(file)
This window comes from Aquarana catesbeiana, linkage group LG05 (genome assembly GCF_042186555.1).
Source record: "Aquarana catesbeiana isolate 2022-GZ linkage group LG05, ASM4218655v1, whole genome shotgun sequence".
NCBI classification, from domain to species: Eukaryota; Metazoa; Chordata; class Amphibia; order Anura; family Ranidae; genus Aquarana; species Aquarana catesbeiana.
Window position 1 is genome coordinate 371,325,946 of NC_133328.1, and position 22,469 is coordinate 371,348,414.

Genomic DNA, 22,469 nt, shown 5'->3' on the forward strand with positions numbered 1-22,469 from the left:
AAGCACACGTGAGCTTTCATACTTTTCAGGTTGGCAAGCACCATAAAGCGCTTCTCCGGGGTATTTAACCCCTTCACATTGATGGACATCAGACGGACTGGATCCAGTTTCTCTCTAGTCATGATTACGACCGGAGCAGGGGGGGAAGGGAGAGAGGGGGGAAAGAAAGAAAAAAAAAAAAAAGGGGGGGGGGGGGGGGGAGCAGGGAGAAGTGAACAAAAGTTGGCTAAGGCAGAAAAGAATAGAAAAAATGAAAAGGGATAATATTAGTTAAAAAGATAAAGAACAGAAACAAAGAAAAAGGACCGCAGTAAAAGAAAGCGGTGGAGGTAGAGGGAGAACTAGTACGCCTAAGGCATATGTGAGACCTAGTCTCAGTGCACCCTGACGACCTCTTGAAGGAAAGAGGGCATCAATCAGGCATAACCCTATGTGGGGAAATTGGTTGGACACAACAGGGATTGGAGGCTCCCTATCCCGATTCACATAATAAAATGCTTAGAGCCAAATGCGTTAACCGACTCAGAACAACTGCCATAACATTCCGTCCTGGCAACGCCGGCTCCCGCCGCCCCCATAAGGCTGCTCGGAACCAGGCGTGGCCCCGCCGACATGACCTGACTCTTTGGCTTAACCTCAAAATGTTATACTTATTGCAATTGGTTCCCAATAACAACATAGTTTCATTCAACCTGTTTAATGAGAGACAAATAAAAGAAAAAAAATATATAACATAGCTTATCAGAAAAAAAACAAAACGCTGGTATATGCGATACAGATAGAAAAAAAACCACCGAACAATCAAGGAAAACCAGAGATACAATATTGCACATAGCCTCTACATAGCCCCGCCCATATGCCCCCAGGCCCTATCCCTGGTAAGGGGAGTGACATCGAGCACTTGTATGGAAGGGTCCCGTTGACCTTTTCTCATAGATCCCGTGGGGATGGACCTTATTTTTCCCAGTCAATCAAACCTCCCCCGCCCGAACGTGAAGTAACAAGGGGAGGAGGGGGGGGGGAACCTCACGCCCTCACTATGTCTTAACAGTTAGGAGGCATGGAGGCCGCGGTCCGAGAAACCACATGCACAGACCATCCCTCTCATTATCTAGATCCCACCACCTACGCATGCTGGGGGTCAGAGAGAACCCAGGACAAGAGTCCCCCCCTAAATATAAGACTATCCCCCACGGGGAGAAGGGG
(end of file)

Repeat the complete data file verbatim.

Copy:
This window comes from Aquarana catesbeiana, linkage group LG05 (genome assembly GCF_042186555.1).
Source record: "Aquarana catesbeiana isolate 2022-GZ linkage group LG05, ASM4218655v1, whole genome shotgun sequence".
NCBI classification, from domain to species: Eukaryota; Metazoa; Chordata; class Amphibia; order Anura; family Ranidae; genus Aquarana; species Aquarana catesbeiana.
Window position 1 is genome coordinate 371,325,946 of NC_133328.1, and position 22,469 is coordinate 371,348,414.

Genomic DNA, 22,469 nt, shown 5'->3' on the forward strand with positions numbered 1-22,469 from the left:
AAGCACACGTGAGCTTTCATACTTTTCAGGTTGGCAAGCACCATAAAGCGCTTCTCCGGGGTATTTAACCCCTTCACATTGATGGACATCAGACGGACTGGATCCAGTTTCTCTCTAGTCATGATTACGACCGGAGCAGGGGGGGAAGGGAGAGAGGGGGGAAAGAAAGAAAAAAAAAAAAAAGGGGGGGGGGGGGGGGGAGCAGGGAGAAGTGAACAAAAGTTGGCTAAGGCAGAAAAGAATAGAAAAAATGAAAAGGGATAATATTAGTTAAAAAGATAAAGAACAGAAACAAAGAAAAAGGACCGCAGTAAAAGAAAGCGGTGGAGGTAGAGGGAGAACTAGTACGCCTAAGGCATATGTGAGACCTAGTCTCAGTGCACCCTGACGACCTCTTGAAGGAAAGAGGGCATCAATCAGGCATAACCCTATGTGGGGAAATTGGTTGGACACAACAGGGATTGGAGGCTCCCTATCCCGATTCACATAATAAAATGCTTAGAGCCAAATGCGTTAACCGACTCAGAACAACTGCCATAACATTCCGTCCTGGCAACGCCGGCTCCCGCCGCCCCCATAAGGCTGCTCGGAACCAGGCGTGGCCCCGCCGACATGACCTGACTCTTTGGCTTAACCTCAAAATGTTATACTTATTGCAATTGGTTCCCAATAACAACATAGTTTCATTCAACCTGTTTAATGAGAGACAAATAAAAGAAAAAAAATATATAACATAGCTTATCAGAAAAAAAACAAAACGCTGGTATATGCGATACAGATAGAAAAAAAACCACCGAACAATCAAGGAAAACCAGAGATACAATATTGCACATAGCCTCTACATAGCCCCGCCCATATGCCCCCAGGCCCTATCCCTGGTAAGGGGAGTGACATCGAGCACTTGTATGGAAGGGTCCCGTTGACCTTTTCTCATAGATCCCGTGGGGATGGACCTTATTTTTCCCAGTCAATCAAACCTCCCCCGCCCGAACGTGAAGTAACAAGGGGAGGAGGGGGGGGGGAACCTCACGCCCTCACTATGTCTTAACAGTTAGGAGGCATGGAGGCCGCGGTCCGAGAAACCACATGCACAGACCATCCCTCTCATTATCTAGATCCCACCACCTACGCATGCTGGGGGTCAGAGAGAACCCAGGACAAGAGTCCCCCCCTAAATATAAGACTATCCCCCACGGGGAGAAGGGG